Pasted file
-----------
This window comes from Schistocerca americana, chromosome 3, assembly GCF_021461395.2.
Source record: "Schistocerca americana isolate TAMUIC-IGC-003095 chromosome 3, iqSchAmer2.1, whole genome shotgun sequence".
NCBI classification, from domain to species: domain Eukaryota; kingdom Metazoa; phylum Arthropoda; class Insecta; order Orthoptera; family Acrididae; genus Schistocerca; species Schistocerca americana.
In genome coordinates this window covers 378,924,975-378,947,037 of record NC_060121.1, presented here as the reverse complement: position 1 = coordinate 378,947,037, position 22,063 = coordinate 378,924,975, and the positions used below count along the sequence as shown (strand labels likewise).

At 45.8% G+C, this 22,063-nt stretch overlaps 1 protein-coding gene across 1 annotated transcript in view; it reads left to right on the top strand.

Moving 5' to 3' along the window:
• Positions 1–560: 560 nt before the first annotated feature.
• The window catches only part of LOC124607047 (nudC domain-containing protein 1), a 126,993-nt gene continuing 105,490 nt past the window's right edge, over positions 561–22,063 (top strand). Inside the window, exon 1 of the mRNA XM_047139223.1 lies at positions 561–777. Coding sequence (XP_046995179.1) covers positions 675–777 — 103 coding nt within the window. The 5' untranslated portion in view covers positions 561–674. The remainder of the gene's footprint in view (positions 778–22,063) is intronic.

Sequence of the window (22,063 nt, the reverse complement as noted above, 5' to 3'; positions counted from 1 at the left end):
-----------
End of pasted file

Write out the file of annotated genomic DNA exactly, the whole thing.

This window comes from Schistocerca americana, chromosome 3, assembly GCF_021461395.2.
Source record: "Schistocerca americana isolate TAMUIC-IGC-003095 chromosome 3, iqSchAmer2.1, whole genome shotgun sequence".
NCBI classification, from domain to species: domain Eukaryota; kingdom Metazoa; phylum Arthropoda; class Insecta; order Orthoptera; family Acrididae; genus Schistocerca; species Schistocerca americana.
In genome coordinates this window covers 378,924,975-378,947,037 of record NC_060121.1, presented here as the reverse complement: position 1 = coordinate 378,947,037, position 22,063 = coordinate 378,924,975, and the positions used below count along the sequence as shown (strand labels likewise).

At 45.8% G+C, this 22,063-nt stretch overlaps 1 protein-coding gene across 1 annotated transcript in view; it reads left to right on the top strand.

Moving 5' to 3' along the window:
• Positions 1–560: 560 nt before the first annotated feature.
• The window catches only part of LOC124607047 (nudC domain-containing protein 1), a 126,993-nt gene continuing 105,490 nt past the window's right edge, over positions 561–22,063 (top strand). Inside the window, exon 1 of the mRNA XM_047139223.1 lies at positions 561–777. Coding sequence (XP_046995179.1) covers positions 675–777 — 103 coding nt within the window. The 5' untranslated portion in view covers positions 561–674. The remainder of the gene's footprint in view (positions 778–22,063) is intronic.

Sequence of the window (22,063 nt, the reverse complement as noted above, 5' to 3'; positions counted from 1 at the left end):